Greek politicians are mostly strangers to technocratic management and deft bargaining. The political system has regrettably unraveled the country’s public administration – a process set in motion in the early 1980s.
Of course you will come across dedicated and efficient employees that you can depend on at every ministry, but there is no such thing as a solid structure.
Before Greece was hit by the financial crisis, ministers had no clear idea about the number of ministry staff. Another plague is the so-called advisers, who, unable to land a job in the private sector, instead hang around the political bureaus in the hope of one day being appointed as special aides.
The perennial failure of the Greek state to see through demanding or complicated projects usually means that most cases end up on the prime minister’s desk. This in turn means a great deal of micromanagement for the premier. This is something Antonis Samaras quickly found out after becoming prime minister.
It may be hard to admit right now, but the memorandum agreements were in fact the only sort of action plans that civil servants, and a small team of senior officials, could depend on for some clear guidance.
True to form, old party hacks took refuge behind leaks and pompous talk about national sovereignty to disguise their incompetence. They were irked by the fact that they were no longer able to appoint their cronies or spend money without prior approval from the Treasury. This was in fact the only thing that mattered to them.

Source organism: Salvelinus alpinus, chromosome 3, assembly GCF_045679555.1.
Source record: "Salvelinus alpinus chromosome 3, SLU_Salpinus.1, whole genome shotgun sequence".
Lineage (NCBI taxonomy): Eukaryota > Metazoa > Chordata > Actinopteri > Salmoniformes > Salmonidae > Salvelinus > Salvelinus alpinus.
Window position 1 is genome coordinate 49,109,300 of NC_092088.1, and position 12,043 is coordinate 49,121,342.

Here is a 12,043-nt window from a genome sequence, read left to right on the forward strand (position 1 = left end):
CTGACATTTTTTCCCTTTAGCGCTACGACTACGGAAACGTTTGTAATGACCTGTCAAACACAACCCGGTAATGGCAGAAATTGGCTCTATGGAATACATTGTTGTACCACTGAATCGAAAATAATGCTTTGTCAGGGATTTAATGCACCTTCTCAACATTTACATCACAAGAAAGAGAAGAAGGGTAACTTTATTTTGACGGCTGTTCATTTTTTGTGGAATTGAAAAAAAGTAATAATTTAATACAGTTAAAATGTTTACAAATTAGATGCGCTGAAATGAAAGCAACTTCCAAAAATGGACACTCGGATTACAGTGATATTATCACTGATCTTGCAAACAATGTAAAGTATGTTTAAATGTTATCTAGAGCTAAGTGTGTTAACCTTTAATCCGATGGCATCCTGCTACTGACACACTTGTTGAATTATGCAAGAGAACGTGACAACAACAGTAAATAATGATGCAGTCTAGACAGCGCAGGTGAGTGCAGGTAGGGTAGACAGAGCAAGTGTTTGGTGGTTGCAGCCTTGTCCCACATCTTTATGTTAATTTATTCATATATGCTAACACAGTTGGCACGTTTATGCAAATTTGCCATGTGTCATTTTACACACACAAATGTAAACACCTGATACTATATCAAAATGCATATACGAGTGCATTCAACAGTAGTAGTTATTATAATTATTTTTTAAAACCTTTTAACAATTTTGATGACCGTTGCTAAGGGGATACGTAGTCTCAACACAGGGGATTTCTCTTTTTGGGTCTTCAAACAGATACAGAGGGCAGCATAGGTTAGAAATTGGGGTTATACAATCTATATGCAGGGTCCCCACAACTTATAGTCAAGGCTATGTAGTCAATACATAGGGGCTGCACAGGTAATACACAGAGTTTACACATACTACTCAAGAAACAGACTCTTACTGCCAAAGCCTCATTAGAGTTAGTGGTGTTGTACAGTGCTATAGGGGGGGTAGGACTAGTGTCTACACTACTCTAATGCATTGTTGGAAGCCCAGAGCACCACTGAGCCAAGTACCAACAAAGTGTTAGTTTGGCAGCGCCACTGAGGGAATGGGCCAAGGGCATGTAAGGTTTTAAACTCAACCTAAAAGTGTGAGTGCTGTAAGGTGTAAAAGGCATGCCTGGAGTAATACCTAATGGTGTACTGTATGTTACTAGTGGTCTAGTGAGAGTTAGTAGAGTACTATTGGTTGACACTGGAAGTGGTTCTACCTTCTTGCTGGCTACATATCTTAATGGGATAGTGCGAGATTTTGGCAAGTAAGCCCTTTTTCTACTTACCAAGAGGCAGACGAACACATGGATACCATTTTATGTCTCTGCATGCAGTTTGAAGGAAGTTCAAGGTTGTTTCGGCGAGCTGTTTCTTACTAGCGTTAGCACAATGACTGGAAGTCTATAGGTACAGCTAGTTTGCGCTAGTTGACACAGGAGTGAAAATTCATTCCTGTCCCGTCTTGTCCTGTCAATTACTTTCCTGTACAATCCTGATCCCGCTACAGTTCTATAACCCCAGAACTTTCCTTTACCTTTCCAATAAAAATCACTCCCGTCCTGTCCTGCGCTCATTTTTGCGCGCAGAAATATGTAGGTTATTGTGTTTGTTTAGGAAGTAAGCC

The reason we are saying all that is because the current government is going to need a great deal of technical support in order first to negotiate with the country’s foreign creditors and secondly to see any agreement through. Anything could go wrong because of that affliction.
And because – as with every new government – there is a great deal of skepticism and an abundance of conspiracy theories, it will be very hard to trust civil servants and technocrats who have done this job before.
But time is running out. We are a small country and there are only a small number of people who can carry out the hard stuff. At the end of the day, it does not matter if they have a right-wing, or left-wing background. Let’s hope that the prime minister and his financial advisers will realize this.
It will be a shame to have ensured that the ship is on the right course only for it to crash into the rocks because of the crew’s incompetence.